The Great Barrier Reef is a large coral reef off the coast of North-East Australia. The reef itself is larger than some countries including Japan and is the largest living thing on Earth, and is also one of the 7 ancient wonders of the world. The reef is home to an abundance of marine life and contains over 3000 different species of coral. However, the reef is being endangered through multiple different man made threats and if nothing is done, the reef may not be here in 30 years or less.
Ocean Acidification - The carbon dioxide that gets dissolved from the atmosphere forms carbonic acid. This means that the ocean becomes slightly less alkaline not acidic! (not enough acid in the world to make it acidic.) If the ocean is less alkaline corals become brittle and cannot form or get started.
Human Impacts - 93% of the reef has been destroyed and the other 7% will follow unless something is done. Over the years there have been multiple man made factors affecting the reef, including over fishing, run off, pollution, oil spillage, development. Until recently there has been nearly no effort at all to protect and replenish the reef.
If There Was a New Heron Island
- Can help find new species of fish, coral & maybe birds
- Help conserve wild life in Great Barrier Reef
- Reduce overfishing in that area
- Could kill/destroy coral systems & the fish inside them
- More pollution (rubbish, fumes & etc.)
- Development of corals could fall since they get disturbed by people touching and taking piece of it
Many corals resemble plants, they are close members of the animal phylum Cnidaria. Most corals are colonial, which means that each coral is made up of many individual polyps connected by living tissue (the coenosarc).
- The skeleton of stony corals is selected by the lower portion of the polyp
- This process produces a cup, or calyx, in which the polyp sits (corallite)
- While the colony is alive, CaCo3 is deposited
- Periodically, a polyp will lift off its base and secrete a new basal plate above the old one, creating a small chamber in the skeleton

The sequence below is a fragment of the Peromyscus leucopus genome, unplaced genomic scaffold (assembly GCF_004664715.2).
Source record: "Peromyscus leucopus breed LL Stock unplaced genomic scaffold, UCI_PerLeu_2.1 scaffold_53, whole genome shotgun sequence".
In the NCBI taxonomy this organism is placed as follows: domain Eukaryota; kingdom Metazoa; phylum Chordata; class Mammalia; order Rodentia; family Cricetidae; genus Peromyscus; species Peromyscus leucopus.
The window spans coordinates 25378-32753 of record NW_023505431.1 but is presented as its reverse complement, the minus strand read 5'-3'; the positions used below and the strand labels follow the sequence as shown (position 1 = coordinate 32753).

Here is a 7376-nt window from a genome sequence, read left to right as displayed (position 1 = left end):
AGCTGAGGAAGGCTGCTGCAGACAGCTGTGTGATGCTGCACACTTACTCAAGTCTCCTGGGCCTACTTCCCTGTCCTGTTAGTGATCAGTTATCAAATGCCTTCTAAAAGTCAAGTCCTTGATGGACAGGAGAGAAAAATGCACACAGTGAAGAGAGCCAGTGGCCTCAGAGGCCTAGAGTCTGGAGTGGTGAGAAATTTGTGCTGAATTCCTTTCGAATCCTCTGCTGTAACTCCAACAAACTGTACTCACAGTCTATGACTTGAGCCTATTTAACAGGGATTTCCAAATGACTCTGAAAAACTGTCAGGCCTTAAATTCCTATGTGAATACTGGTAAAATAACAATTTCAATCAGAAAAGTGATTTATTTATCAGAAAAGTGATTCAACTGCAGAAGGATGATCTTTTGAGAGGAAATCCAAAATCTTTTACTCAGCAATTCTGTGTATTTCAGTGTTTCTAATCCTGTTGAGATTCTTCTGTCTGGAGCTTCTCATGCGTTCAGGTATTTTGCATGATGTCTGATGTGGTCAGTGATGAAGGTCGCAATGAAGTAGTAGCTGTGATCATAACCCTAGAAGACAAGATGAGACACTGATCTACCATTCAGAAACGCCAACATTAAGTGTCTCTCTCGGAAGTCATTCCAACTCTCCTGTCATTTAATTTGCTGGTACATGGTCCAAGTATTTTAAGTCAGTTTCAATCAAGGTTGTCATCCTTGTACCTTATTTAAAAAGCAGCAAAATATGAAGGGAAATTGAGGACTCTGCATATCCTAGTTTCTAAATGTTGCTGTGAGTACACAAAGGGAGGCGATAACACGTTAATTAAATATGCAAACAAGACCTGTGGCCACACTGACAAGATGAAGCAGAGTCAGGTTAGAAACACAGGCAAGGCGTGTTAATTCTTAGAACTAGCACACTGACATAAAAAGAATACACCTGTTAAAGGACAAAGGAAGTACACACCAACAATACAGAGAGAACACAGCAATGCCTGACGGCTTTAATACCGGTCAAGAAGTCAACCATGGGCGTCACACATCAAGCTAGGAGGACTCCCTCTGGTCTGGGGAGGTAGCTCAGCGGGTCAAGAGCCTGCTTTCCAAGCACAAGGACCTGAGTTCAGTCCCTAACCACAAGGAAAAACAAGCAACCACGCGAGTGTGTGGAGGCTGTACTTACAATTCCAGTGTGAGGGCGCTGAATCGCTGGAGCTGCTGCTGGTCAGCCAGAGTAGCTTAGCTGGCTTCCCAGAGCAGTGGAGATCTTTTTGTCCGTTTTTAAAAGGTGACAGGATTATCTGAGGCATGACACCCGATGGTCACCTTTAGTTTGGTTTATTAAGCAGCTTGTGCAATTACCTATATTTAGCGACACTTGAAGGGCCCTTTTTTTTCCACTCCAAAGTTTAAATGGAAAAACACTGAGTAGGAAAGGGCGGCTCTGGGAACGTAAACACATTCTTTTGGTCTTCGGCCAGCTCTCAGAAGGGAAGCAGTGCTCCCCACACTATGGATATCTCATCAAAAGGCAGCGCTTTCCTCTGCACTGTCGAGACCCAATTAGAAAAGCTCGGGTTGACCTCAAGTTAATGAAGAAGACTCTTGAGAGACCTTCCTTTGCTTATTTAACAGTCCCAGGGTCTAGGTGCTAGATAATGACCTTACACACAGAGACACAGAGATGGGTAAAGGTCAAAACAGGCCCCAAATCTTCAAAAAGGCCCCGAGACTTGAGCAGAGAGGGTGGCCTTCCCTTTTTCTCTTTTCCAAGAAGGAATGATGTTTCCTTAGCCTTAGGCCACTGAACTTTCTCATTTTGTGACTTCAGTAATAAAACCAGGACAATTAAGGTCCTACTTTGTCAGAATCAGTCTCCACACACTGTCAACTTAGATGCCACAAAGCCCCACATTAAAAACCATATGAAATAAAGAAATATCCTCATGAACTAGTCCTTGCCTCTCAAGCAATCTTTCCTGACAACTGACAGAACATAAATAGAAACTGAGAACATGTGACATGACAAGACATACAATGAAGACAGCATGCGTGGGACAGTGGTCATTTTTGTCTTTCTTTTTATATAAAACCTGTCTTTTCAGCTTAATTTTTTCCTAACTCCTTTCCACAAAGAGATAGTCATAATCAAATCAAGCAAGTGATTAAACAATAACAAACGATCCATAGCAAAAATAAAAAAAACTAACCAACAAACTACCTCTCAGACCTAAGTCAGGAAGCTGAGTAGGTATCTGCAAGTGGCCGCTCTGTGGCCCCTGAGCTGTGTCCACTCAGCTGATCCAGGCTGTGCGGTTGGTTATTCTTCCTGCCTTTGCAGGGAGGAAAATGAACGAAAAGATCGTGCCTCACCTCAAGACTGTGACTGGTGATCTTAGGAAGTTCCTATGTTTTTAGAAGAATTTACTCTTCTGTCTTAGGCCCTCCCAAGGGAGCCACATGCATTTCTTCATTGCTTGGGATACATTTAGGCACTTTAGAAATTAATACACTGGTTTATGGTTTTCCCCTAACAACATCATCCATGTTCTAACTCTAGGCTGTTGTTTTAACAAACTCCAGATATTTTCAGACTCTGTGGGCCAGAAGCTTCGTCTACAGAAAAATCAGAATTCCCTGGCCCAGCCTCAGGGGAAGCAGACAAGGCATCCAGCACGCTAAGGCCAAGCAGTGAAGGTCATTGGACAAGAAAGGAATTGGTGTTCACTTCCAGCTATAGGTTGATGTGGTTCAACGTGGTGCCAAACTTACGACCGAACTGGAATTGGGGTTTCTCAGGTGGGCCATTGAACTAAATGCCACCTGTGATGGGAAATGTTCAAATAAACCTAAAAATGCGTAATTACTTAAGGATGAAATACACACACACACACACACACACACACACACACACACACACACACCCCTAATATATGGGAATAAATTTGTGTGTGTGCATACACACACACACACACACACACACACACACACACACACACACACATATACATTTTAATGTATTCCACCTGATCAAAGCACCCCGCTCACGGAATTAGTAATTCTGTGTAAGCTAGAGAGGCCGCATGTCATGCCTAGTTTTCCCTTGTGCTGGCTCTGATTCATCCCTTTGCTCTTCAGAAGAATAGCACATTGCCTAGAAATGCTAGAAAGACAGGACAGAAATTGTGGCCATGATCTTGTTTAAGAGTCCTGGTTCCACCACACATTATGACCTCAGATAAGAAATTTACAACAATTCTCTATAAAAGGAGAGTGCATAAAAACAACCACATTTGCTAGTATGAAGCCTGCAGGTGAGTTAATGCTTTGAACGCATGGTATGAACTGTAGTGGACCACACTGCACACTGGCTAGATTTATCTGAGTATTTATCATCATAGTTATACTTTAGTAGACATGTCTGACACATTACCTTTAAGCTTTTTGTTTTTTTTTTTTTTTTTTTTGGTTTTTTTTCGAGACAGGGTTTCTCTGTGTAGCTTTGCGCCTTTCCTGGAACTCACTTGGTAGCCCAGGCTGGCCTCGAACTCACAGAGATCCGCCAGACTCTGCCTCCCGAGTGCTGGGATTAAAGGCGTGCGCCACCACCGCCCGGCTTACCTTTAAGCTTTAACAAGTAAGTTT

- Asexual reproduction results in polyps or colonies that are clones of each other – this can occur their budding or fragmentation
- Budding is when a coral polyp reaches a certain size and divides, producing a generally identical new polyp. Corals do this throughout their lifetime
- Sometime a part of their colony breaks off and forms a new colony. This is called fragmentation which can occur as a result of a disturbance such as a storm or being hit by fishing equipment.
- In sexual reproduction, eggs are fertilised by sperm, usually from another colony, and develop into a free swimming larvae
- There are two types of sexual reproduction in corals external and internal
- Depending on the species and types of fertilisation, the larvae settles on a suitable substrate and becomes polyps after a few days or weeks, although some can settle within a few hours.
- Most stony corals are broadcast spawners and fertilisation occurs outside the body (external fertilisation).
- Colonies releases huge numbers of eggs and sperm that are often glues into bundles (one bundle per polyp) that float towards the surface.
- Spawning often occurs once a year and in some places is synchronised for all individuals of the same species in an area.
- This type of mass spawning usually occurs at night
- Carnivorous animals which capture prey with tentacles and nematocysts
- Mucus Membrane
- Trap organisms, cilia pass along the mouth
- Transfer nutrients between polyp
- Absorption through cell walls
- DOM (Dissolve organic matter)
- Zooxanthellae can also give 95% of nutrients